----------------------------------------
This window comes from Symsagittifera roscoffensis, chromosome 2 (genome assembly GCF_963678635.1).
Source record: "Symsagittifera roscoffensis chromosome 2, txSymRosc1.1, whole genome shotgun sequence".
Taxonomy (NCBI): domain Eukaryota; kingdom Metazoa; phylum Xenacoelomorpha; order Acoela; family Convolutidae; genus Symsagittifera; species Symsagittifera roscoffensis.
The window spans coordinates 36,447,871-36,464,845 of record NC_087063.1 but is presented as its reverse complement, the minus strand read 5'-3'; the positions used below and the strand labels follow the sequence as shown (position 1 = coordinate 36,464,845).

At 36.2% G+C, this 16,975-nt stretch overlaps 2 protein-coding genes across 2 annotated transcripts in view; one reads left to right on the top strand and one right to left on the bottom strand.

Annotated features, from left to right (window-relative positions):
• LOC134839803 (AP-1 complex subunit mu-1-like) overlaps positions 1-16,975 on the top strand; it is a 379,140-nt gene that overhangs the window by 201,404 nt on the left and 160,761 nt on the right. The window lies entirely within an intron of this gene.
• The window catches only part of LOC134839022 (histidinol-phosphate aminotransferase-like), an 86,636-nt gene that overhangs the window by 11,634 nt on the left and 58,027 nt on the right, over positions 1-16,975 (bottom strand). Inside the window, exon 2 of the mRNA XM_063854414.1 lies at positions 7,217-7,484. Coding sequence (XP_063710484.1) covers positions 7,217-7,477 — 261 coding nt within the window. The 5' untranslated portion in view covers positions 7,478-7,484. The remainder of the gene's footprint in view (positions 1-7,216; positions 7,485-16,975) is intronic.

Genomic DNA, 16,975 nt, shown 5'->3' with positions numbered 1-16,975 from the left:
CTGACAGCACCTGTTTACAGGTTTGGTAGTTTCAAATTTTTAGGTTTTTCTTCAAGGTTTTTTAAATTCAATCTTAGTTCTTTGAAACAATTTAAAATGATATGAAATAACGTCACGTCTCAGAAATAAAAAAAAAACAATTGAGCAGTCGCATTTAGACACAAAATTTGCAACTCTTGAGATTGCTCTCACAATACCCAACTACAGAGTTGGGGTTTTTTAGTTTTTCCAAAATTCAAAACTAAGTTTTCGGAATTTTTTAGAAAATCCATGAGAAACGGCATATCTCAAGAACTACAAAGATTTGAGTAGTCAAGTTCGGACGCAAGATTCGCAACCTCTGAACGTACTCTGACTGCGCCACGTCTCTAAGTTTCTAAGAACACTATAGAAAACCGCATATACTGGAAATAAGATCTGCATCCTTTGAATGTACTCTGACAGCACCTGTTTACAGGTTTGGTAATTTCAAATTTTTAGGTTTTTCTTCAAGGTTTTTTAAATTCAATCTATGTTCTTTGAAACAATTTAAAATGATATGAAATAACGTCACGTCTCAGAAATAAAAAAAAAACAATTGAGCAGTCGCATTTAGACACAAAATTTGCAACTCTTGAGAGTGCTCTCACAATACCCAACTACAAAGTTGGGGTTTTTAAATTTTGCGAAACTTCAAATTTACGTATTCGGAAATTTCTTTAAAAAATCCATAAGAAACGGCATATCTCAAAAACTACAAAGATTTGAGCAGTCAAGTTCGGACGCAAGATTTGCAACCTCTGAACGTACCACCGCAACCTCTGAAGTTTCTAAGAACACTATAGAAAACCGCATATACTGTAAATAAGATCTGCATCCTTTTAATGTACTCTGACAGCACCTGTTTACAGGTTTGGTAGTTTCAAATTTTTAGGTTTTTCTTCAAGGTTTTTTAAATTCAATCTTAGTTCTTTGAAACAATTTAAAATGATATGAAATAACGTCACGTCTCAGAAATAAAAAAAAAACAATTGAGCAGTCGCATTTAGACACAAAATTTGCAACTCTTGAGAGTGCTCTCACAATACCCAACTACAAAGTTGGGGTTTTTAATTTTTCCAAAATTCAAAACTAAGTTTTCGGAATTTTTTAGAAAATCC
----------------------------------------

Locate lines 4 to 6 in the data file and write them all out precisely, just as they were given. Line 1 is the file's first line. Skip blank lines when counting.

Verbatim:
The window spans coordinates 36,447,871-36,464,845 of record NC_087063.1 but is presented as its reverse complement, the minus strand read 5'-3'; the positions used below and the strand labels follow the sequence as shown (position 1 = coordinate 36,464,845).

At 36.2% G+C, this 16,975-nt stretch overlaps 2 protein-coding genes across 2 annotated transcripts in view; one reads left to right on the top strand and one right to left on the bottom strand.

Annotated features, from left to right (window-relative positions):